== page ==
Palom presents himself to the Epopts, and we get our first sign of an interesting subtext in The After Years that implies that the people of the world don’t just reverse the Crystals, but actively worship them, making the Epopts a spiritual order as well as a political (later, it will outright be stated that the Dwarfs pray to their Dark Crystal). This really casts an odd twist on the opening lines of FFIV, when the Red Wings wonder if the gods are punishing them for stealing the Crystals. From this new perspective, they could have said, “the gods are punishing you for stealing them“! The Epopts tell Palom that one of their member has fallen ill, and they require him to train a replacement at once. They were very brusque, something only amplified by the suspicious behaviour of the new trainee: a woman named Leonora. As Kyle and I remarked part-way through the next dungeon, “she’s so full of shit,” but it’s since become hard to tell exactly what shit she’s full of: not only does Leonora seem to be protecting the same mystery as the rest of the Epopts – about why she needs to be trained in Black Magic – but she has another secret that will land before the end of the chapter.
Leonora is in her mid-twenties, just three years older than Palom, but was only Level 3 when she joined the party, where Palom was Level 15. The Epopts told Palom that any Epopt in training would have to reach the top floor of the Tower of Trials and recover the Mantle of Something or Other. We also learn that Leonora is not Troian by birth, but was taken in by them earlier in life. Palom tried to bring up the suspicious Black Magic issue, but the Epopts deflected the question so well that I was at least willing to accept it as authorial fiat. Should have been more suspicious, Palom!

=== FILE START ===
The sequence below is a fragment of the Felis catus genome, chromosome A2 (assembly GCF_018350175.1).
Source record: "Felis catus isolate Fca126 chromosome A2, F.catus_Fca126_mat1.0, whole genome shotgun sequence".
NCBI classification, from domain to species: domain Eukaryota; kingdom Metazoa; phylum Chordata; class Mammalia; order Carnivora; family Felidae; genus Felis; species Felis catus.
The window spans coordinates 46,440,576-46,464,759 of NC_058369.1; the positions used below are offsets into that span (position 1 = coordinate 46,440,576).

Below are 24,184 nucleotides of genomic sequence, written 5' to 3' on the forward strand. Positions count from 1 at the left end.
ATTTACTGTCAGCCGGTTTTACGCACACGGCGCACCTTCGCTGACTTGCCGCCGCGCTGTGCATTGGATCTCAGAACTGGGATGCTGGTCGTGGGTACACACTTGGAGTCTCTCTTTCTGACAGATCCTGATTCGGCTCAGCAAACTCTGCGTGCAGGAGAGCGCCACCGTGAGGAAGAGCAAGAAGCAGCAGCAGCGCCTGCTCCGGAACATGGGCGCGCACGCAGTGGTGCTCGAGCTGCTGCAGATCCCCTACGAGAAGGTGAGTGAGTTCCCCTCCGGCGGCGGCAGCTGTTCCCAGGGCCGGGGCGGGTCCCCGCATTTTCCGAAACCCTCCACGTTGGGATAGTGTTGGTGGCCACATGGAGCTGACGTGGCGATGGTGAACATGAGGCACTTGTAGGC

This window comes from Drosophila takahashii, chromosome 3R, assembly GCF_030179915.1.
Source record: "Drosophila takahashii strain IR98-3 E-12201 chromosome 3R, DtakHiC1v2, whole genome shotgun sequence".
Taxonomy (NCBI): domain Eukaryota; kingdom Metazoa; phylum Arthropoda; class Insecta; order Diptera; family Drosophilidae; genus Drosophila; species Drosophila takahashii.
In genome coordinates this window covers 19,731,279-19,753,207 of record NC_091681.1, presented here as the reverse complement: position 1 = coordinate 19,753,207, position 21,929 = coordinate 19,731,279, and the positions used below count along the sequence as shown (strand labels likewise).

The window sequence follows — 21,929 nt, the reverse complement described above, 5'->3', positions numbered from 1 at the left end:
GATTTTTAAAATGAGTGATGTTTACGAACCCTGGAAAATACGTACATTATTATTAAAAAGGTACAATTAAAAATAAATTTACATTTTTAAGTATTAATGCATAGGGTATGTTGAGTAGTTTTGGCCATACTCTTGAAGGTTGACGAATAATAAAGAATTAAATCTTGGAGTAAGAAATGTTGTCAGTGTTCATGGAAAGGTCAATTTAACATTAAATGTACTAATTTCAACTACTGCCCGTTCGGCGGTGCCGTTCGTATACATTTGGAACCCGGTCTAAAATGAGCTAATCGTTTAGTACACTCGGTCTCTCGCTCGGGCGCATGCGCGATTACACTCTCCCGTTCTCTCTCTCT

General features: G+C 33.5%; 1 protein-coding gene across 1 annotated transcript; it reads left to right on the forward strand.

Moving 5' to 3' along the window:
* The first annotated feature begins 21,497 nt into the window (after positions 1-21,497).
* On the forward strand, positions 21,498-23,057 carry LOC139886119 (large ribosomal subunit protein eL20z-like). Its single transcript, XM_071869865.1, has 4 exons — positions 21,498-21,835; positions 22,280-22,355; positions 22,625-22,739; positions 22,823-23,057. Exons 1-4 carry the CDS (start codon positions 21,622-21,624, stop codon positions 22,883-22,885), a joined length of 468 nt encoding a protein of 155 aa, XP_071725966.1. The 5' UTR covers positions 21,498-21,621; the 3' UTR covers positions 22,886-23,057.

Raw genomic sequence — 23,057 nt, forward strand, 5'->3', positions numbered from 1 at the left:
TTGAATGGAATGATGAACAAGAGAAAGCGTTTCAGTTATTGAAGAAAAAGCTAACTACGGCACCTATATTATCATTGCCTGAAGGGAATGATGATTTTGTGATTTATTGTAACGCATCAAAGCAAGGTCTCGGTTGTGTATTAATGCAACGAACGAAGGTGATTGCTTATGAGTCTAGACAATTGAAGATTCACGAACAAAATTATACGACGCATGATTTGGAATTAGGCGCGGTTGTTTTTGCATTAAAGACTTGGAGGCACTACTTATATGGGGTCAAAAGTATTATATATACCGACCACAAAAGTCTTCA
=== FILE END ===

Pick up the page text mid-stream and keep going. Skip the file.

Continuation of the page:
While we considered doing some grinding to help even out our two mages, we eventually headed straight to the Tower, in belief and hope that it was properly scaled to Leonora’s level. We were so hopeful that we took a Chocobo to get there, assuring there would be no experienced gained en-route. FFI would physically attack you with the controller if you tried to pull off a stunt like that!
Once at the tower, Palom began the Black Magic training, giving Leonora the “Fire?” spell, which caused less damage than the real thing but only cost 2MP as opposed to 5. The lectures on magic in this section were weird, as Palom implied that magic was much easier to master than it would seem one minute, and then much harder another minute. Perhaps this had to do with Palom’s pig-headeness, but it was still confusing to the reader. One thing that is clear is that anyone who can use magic can use both branches of magic, they just might be predisposed to using one or the other. Heck, from what they were saying in this chapter, I’m not sure if there are any limitations on who can learn magic at all!